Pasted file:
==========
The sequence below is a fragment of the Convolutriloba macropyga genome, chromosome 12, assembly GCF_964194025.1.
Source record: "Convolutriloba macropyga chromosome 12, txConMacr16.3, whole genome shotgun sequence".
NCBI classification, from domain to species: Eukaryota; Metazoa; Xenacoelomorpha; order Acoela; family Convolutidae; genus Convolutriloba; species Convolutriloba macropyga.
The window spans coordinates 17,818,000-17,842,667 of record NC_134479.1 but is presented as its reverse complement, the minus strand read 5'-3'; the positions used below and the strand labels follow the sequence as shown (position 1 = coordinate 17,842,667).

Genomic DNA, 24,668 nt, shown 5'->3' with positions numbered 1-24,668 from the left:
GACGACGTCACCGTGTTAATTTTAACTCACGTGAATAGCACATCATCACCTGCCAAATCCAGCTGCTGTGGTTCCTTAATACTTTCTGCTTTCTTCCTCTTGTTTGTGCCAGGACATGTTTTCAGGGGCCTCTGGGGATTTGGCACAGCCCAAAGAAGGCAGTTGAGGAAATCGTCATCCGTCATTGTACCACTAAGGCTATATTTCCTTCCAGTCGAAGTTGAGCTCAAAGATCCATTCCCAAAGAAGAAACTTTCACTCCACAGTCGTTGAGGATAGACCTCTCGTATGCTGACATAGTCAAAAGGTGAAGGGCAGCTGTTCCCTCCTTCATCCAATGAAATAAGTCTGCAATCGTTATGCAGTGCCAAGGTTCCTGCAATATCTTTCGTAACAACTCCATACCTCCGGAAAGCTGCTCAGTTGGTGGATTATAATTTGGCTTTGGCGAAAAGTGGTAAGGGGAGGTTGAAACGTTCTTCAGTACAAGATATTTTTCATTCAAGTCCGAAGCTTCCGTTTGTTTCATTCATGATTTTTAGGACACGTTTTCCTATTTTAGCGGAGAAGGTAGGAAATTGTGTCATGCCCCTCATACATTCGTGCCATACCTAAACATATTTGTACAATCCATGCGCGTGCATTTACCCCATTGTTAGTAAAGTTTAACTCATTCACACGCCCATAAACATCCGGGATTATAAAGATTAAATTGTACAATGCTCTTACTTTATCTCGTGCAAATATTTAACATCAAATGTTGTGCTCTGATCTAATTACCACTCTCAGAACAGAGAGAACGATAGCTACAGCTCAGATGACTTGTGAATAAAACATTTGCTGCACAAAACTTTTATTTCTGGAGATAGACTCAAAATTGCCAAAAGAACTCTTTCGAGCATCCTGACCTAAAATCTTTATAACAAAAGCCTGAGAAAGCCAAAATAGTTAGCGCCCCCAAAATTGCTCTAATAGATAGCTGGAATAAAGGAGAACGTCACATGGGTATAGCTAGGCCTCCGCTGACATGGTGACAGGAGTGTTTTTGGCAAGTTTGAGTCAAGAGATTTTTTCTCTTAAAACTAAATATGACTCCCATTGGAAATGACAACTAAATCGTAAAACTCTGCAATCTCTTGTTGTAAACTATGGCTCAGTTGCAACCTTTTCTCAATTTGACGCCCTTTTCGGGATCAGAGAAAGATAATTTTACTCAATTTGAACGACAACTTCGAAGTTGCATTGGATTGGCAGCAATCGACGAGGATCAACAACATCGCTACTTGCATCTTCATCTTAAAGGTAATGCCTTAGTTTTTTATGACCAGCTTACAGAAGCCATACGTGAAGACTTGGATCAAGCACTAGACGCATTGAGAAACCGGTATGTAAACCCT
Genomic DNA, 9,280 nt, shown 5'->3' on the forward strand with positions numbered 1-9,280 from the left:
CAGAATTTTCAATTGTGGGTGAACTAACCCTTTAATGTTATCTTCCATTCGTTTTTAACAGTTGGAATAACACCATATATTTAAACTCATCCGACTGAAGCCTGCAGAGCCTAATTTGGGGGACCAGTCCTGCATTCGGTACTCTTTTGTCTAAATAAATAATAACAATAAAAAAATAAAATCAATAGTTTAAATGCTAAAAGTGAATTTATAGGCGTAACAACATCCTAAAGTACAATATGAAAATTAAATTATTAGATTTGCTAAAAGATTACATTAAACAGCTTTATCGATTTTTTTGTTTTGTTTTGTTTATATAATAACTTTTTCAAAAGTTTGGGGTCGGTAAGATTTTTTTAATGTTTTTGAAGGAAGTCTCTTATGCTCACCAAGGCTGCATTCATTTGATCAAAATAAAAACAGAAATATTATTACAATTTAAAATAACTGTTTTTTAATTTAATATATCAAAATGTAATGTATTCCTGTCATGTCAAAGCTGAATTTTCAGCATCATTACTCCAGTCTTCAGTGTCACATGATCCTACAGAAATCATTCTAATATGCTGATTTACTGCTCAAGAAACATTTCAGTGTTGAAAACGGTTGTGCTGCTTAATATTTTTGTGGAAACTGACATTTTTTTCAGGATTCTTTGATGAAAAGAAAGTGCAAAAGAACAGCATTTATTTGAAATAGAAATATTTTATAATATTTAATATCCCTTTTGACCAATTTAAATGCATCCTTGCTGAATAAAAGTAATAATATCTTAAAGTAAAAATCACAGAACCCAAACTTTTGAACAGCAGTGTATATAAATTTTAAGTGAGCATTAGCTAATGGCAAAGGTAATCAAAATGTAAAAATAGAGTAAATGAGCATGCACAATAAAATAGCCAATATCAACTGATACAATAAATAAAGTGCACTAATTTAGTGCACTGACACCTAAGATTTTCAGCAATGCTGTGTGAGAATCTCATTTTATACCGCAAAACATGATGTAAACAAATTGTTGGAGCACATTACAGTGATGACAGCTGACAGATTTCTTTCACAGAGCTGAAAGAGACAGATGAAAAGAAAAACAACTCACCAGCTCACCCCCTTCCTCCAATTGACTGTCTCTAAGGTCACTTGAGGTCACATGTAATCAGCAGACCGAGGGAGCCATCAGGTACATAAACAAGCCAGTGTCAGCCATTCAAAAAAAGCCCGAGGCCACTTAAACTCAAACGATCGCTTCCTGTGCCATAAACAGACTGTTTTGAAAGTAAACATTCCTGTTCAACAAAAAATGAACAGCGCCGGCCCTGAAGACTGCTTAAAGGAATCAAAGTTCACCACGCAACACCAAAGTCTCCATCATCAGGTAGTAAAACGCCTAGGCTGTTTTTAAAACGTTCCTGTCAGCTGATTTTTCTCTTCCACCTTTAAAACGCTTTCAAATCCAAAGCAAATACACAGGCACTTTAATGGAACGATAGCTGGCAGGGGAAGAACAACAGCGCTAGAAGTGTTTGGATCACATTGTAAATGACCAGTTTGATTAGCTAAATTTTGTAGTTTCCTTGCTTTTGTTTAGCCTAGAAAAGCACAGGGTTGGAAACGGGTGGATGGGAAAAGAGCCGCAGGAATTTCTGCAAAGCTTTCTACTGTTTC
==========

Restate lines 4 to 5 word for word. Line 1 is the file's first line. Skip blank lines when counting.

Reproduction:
The window spans coordinates 17,818,000-17,842,667 of record NC_134479.1 but is presented as its reverse complement, the minus strand read 5'-3'; the positions used below and the strand labels follow the sequence as shown (position 1 = coordinate 17,842,667).

Genomic DNA, 24,668 nt, shown 5'->3' with positions numbered 1-24,668 from the left: